A lot of that has to do with how the characters interact with one another – or, more to the point, don't interact with one another. More than once, Weller and Jane Doe are seen alone, contemplatively staring out windows or at themselves. And while that beats the use of exposition for the sake of exposition, it also works against the show in an inadvertent way. All that staring creates a weird sense of what the show is about – which is the idea of looking and watching and, yes, staring, in an attempt to gain information. It makes sense, given the show's basic premise of a national security treasure map being tattooed on a young woman's body. But it's also oddly unsettling in a somewhat bawdy way, the intentionality of which isn't made entirely clear.
Despite the appeal of seeing Jaimie Alexander in a leading role as an action hero that – much to the approval of the marketing department and writers who put a high value on pull quotes, I'm sure – bears more than a striking resemblance to Jason Bourne, the pilot episode doesn't necessarily play the character up as a strong female presence. Instead, it places the audience in the awkward role of voyeur. Time and time again, the viewer is not only asked to gaze upon Jane Doe's unclothed body, but they, and the rest of the cast, are required to do so by virtue of the series' central conceit. It puts the viewer in the odd position of wanting to see the character as something other than an object and the series deliberately positioning her as just that.
There are a few glimpses of Jane Doe as action hero, as she pummels an abusive husband and his friend in the hallway of an apartment building. She also saves the day by shooting the suspect at the center of the episode's procedural plot. From those two encounters Blindspot is best able to demonstrate what kind of show it is, and how it's going to work. It's a lot like how The Blacklist puts the word "list" right in the title, so the viewer knows there's going to be some use made of a list on a week-to-week basis. Here, the pilot makes it clear every week a new tattoo on Jane Doe's body is going to uncover some plot that has to be undone before the end of the episode, while also adding another piece to the overall puzzle of who Jane is, why she seemingly opted to have her memory wiped, and how Marianne Jean-Baptiste's Bethany Mayfair fits into the whole thing.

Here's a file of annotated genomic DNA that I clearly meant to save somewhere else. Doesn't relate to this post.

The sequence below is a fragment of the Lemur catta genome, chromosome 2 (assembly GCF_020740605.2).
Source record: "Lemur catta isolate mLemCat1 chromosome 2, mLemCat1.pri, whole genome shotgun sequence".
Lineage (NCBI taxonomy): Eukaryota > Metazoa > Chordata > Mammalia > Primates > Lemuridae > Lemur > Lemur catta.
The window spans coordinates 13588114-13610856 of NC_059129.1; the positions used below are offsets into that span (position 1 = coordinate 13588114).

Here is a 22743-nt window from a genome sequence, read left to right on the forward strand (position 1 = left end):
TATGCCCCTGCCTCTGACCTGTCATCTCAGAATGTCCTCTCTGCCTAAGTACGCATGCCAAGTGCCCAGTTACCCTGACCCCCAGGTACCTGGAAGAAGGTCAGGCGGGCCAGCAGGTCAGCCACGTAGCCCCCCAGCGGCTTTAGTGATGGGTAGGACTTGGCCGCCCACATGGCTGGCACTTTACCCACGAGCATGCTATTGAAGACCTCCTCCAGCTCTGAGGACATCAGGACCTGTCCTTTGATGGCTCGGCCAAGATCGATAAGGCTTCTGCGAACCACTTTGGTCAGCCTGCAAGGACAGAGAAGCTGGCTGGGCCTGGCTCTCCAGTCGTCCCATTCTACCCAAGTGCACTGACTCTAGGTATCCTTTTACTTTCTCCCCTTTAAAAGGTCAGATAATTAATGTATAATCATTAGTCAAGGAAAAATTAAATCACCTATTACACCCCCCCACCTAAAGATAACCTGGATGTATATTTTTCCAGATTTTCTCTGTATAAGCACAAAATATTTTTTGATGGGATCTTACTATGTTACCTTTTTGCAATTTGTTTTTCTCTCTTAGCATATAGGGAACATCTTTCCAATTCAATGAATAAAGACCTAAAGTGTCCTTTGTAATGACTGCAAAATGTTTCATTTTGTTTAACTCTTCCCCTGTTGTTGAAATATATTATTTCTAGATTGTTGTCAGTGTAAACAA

In all, Blindspot has a wild, admittedly intriguing premise to continually fall back as it works out the many kinks on display in its pilot. And that's a good thing, since, by the time the second episode rolls around, Jane Doe won't be the only one of the show's characters with practically no identity. There is an entertaining, if not necessarily wholly engaging program buried deep within the mysteries at the heart of this show. With any luck, where the more enjoyable aspects of the series are being hidden will be among the first of those mysteries to be solved.
Blindspot continues next Monday with 'A Stray Howl' @10pm on NBC.
Photos: Virginia Sherwood/NBC